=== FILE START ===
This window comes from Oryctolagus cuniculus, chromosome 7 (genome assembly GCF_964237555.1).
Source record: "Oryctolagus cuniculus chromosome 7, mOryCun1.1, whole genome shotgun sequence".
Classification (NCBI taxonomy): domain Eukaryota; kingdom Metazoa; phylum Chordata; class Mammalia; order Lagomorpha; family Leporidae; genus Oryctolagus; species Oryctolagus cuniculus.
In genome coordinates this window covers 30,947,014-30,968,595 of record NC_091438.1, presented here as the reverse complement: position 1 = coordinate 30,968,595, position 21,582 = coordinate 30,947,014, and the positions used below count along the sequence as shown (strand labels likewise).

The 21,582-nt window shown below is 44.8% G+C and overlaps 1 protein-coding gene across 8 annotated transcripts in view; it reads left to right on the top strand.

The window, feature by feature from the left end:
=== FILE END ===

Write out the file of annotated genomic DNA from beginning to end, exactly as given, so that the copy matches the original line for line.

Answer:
This window comes from Oryctolagus cuniculus, chromosome 7 (genome assembly GCF_964237555.1).
Source record: "Oryctolagus cuniculus chromosome 7, mOryCun1.1, whole genome shotgun sequence".
Classification (NCBI taxonomy): domain Eukaryota; kingdom Metazoa; phylum Chordata; class Mammalia; order Lagomorpha; family Leporidae; genus Oryctolagus; species Oryctolagus cuniculus.
In genome coordinates this window covers 30,947,014-30,968,595 of record NC_091438.1, presented here as the reverse complement: position 1 = coordinate 30,968,595, position 21,582 = coordinate 30,947,014, and the positions used below count along the sequence as shown (strand labels likewise).

The 21,582-nt window shown below is 44.8% G+C and overlaps 1 protein-coding gene across 8 annotated transcripts in view; it reads left to right on the top strand.

The window, feature by feature from the left end: